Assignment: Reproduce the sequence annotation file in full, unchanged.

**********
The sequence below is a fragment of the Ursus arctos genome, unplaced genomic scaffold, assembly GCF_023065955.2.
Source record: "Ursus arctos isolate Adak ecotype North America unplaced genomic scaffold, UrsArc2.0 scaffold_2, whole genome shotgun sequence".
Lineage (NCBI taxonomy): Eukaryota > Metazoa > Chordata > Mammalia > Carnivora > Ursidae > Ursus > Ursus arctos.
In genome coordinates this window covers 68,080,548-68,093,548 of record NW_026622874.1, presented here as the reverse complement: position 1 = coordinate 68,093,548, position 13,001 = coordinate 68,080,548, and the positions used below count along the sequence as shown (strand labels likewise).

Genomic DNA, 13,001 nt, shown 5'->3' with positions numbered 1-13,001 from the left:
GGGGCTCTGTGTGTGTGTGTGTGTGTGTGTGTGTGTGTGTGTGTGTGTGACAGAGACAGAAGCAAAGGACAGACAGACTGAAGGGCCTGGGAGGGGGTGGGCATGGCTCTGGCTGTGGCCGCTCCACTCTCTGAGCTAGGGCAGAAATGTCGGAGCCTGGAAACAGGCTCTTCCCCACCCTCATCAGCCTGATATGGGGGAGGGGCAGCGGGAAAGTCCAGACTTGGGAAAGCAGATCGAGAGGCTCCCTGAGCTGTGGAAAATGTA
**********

The sequence below is a fragment of the Ursus arctos genome, unplaced genomic scaffold, assembly GCF_023065955.2.
Source record: "Ursus arctos isolate Adak ecotype North America unplaced genomic scaffold, UrsArc2.0 scaffold_2, whole genome shotgun sequence".
Lineage (NCBI taxonomy): Eukaryota > Metazoa > Chordata > Mammalia > Carnivora > Ursidae > Ursus > Ursus arctos.
In genome coordinates this window covers 68,080,548-68,093,548 of record NW_026622874.1, presented here as the reverse complement: position 1 = coordinate 68,093,548, position 13,001 = coordinate 68,080,548, and the positions used below count along the sequence as shown (strand labels likewise).

Genomic DNA, 13,001 nt, shown 5'->3' with positions numbered 1-13,001 from the left:
GGGGCTCTGTGTGTGTGTGTGTGTGTGTGTGTGTGTGTGTGTGTGTGTGACAGAGACAGAAGCAAAGGACAGACAGACTGAAGGGCCTGGGAGGGGGTGGGCATGGCTCTGGCTGTGGCCGCTCCACTCTCTGAGCTAGGGCAGAAATGTCGGAGCCTGGAAACAGGCTCTTCCCCACCCTCATCAGCCTGATATGGGGGAGGGGCAGCGGGAAAGTCCAGACTTGGGAAAGCAGATCGAGAGGCTCCCTGAGCTGTGGAAAATGTA